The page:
Harrison’s Observer articles appeared right ahead of the publication of Animal Machines in March 1964. Summarising Animal Machines’ main arguments and titled “Inside the animal factories”Footnote 52 and “Fed to Death,”Footnote 53 they were widely advertised as “a disturbing survey” of “animals as food machines.”Footnote 54 The articles themselves included pictures and vivid descriptions of conditions in ‘factory farms’Footnote 55 and modern abattoirs. Addressing pig, poultry, and veal husbandry, Harrison asked whether the price society was paying for cheap animal products was “not too high.”Footnote 56 According to Harrison, “the factory farmer and the agri-industrial world behind him [sic]” only acknowledged “cruelty … where profitability ceases.”Footnote 57 However, such an equation of animal productivity and welfare was fundamentally flawed in an age of antibiotics, which could keep animals on their feet despite inadequate welfare. Harrison then attacked animals’ cramped living conditions on intensive farms, the perpetual twilight in many buildings, the debeaking of poultry, inadequate stunning prior to animals’ scalding and slaughter, and official complacency.

In addition to welfare concerns, the articles addressed potential health hazards resulting from ‘factory farming.’ According to Harrison, it was common for young birds suffering from respiratory diseases or cancer to end up on consumers’ tables, with the birds’ ill health masked by antibiotics. Unsurprisingly, the fattening of tethered calves in darkened sties with slatted concrete floors provoked Harrison’s particular ire. According to Harrison, calves’ diets consisted almost “exclusively of barley, with added minerals and vitamins, antibiotics, tranquilisers and hormones.”Footnote 58 Living in these conditions, some calves became blind, and many suffered from liver damage and pneumonia: “their muscles become flabby and they put on weight rapidly, but they are not healthy.”Footnote 59 Using more and more antibiotics to keep animals alive, farmers and veterinarians were actively contributing to a race “between disease and new drugs.”Footnote 60 The results of this race were antibiotic resistance and residue-laden “tasteless meat”Footnote 61—an admittedly odd comment from someone who had probably never eaten meat.Footnote 62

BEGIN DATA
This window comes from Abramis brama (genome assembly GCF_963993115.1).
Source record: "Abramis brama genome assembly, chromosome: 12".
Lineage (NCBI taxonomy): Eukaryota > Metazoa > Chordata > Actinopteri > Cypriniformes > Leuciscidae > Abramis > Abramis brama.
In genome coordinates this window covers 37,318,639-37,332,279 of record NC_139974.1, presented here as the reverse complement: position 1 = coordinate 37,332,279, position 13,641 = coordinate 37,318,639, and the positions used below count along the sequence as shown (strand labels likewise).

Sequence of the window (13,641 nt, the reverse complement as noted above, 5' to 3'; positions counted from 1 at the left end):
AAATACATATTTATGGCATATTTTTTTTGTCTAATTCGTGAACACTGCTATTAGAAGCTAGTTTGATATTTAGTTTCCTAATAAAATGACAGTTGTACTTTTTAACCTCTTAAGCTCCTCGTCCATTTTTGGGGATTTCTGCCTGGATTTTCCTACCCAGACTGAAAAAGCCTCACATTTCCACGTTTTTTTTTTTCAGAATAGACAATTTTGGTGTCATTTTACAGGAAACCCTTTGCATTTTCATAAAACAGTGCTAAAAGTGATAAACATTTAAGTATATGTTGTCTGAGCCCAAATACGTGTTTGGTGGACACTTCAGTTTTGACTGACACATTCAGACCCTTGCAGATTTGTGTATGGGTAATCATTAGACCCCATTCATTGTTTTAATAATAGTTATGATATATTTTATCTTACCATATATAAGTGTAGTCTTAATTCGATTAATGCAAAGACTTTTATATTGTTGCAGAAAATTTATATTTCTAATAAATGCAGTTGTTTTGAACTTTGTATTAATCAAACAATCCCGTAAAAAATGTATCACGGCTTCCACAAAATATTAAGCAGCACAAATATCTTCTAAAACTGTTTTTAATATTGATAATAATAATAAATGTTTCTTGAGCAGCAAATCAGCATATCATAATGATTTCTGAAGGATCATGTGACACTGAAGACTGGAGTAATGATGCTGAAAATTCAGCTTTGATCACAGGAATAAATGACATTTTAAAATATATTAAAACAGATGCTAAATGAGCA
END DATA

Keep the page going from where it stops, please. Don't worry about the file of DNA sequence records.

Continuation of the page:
Harrison’s joint staging of environmental, welfare, health, and moral concerns was extremely successful. By addressing the alleged dangers of ‘factory–farmed’ meat in combination with its welfare implications, she was able to turn ‘factory farms’ into a focal point of contemporary concerns about technological alienation from nature and resulting effects on the nation’s physical and moral health. Whereas Animal Machines is now mostly remembered for its welfare message, a closer reading of the book and its origins shows the many intellectual roots connecting it to the wider ferment of post-war environmentalist, conservation, and peace activism. Understanding these roots is important in terms of both Animal Machines’ wider reform message and its ability to galvanise public protest. Harrison and Carson saw animal welfare and environmental reform as two sides of the same coin. Although Silent Spring and Animal Machines focused on different core messages, it would be wrong to limit either book to a single message. While DDT overuse was one of several concerns voiced by Carson, Harrison criticised ‘factory farms’ for both their effects on animal welfare and their wider impact on human health, the environment, and societal morals. By challenging prevalent notions of thrift, Harrison was also able to popularise emerging strands of applied ethology, which acknowledged animals’ affective states. Breaking with continental ethologists’ refusal to engage in ‘anthropomorphic speculation,’ British ethologists and younger campaigners would use the political momentum created by Animal Machines to call for a new form of animal welfare that encompassed physical and affective states.

Notes

  1. 1.

    FACT Files, DB, Box, Material for ‘Animal Machines’.

  2. 2.

    Colin Spencer and Spike Gerrel, “A rare breed at the factory farm”, Guardian, 03.11.1990, A19.

  3. 3.

    FACT Files, DB, Box, Material for ‘Animal Machines’, Chapter Eight. Quantity versus Quality, 122, JH Tucker to Mrs Harrison (20.08.1962); Chapter Five. Veal Calves. Copy WMF Vane to Sir Henry Studholme (April 1961).

  4. 4.

    FACT Files, DB, Box, Material for ‘Animal Machines’, Chapter Five. Veal Calves. Council of Justice to Animals and Humane Slaughter Association, ‘Jewish and Mohammedan Slaughter of Food Animals’; Council of Justice to Animals and Humane Slaughter Association to Ruth Harrison (29.01.1962).